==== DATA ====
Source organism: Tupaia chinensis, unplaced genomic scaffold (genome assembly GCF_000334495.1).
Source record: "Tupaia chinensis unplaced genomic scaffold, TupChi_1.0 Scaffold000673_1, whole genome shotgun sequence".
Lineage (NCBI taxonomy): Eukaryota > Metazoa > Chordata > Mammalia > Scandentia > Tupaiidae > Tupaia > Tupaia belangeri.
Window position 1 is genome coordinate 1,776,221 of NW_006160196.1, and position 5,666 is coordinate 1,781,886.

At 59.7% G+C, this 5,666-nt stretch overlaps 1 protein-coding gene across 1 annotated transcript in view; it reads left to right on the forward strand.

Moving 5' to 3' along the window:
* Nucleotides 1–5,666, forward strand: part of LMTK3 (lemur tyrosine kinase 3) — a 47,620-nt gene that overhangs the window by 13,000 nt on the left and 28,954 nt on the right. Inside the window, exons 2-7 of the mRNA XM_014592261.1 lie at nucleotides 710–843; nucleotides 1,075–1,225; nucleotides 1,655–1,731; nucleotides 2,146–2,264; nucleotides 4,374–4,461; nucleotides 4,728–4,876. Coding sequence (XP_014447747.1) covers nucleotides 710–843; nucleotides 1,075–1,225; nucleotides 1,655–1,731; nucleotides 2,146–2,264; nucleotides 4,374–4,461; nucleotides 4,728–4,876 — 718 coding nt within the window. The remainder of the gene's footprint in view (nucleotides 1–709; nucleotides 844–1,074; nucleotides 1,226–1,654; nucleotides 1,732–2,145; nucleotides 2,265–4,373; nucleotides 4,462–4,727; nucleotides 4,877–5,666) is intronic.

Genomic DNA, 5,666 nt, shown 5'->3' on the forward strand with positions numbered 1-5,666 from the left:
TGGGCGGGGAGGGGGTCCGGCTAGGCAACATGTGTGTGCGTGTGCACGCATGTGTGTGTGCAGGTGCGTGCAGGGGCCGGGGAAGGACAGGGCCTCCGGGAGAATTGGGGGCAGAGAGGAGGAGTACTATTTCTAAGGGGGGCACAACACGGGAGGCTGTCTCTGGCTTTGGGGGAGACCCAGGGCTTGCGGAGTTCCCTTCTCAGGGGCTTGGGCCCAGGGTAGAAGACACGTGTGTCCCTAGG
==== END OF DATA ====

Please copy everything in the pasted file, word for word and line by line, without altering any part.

Source organism: Tupaia chinensis, unplaced genomic scaffold (genome assembly GCF_000334495.1).
Source record: "Tupaia chinensis unplaced genomic scaffold, TupChi_1.0 Scaffold000673_1, whole genome shotgun sequence".
Lineage (NCBI taxonomy): Eukaryota > Metazoa > Chordata > Mammalia > Scandentia > Tupaiidae > Tupaia > Tupaia belangeri.
Window position 1 is genome coordinate 1,776,221 of NW_006160196.1, and position 5,666 is coordinate 1,781,886.

At 59.7% G+C, this 5,666-nt stretch overlaps 1 protein-coding gene across 1 annotated transcript in view; it reads left to right on the forward strand.

Moving 5' to 3' along the window:
* Nucleotides 1–5,666, forward strand: part of LMTK3 (lemur tyrosine kinase 3) — a 47,620-nt gene that overhangs the window by 13,000 nt on the left and 28,954 nt on the right. Inside the window, exons 2-7 of the mRNA XM_014592261.1 lie at nucleotides 710–843; nucleotides 1,075–1,225; nucleotides 1,655–1,731; nucleotides 2,146–2,264; nucleotides 4,374–4,461; nucleotides 4,728–4,876. Coding sequence (XP_014447747.1) covers nucleotides 710–843; nucleotides 1,075–1,225; nucleotides 1,655–1,731; nucleotides 2,146–2,264; nucleotides 4,374–4,461; nucleotides 4,728–4,876 — 718 coding nt within the window. The remainder of the gene's footprint in view (nucleotides 1–709; nucleotides 844–1,074; nucleotides 1,226–1,654; nucleotides 1,732–2,145; nucleotides 2,265–4,373; nucleotides 4,462–4,727; nucleotides 4,877–5,666) is intronic.

Genomic DNA, 5,666 nt, shown 5'->3' on the forward strand with positions numbered 1-5,666 from the left:
TGGGCGGGGAGGGGGTCCGGCTAGGCAACATGTGTGTGCGTGTGCACGCATGTGTGTGTGCAGGTGCGTGCAGGGGCCGGGGAAGGACAGGGCCTCCGGGAGAATTGGGGGCAGAGAGGAGGAGTACTATTTCTAAGGGGGGCACAACACGGGAGGCTGTCTCTGGCTTTGGGGGAGACCCAGGGCTTGCGGAGTTCCCTTCTCAGGGGCTTGGGCCCAGGGTAGAAGACACGTGTGTCCCTAGG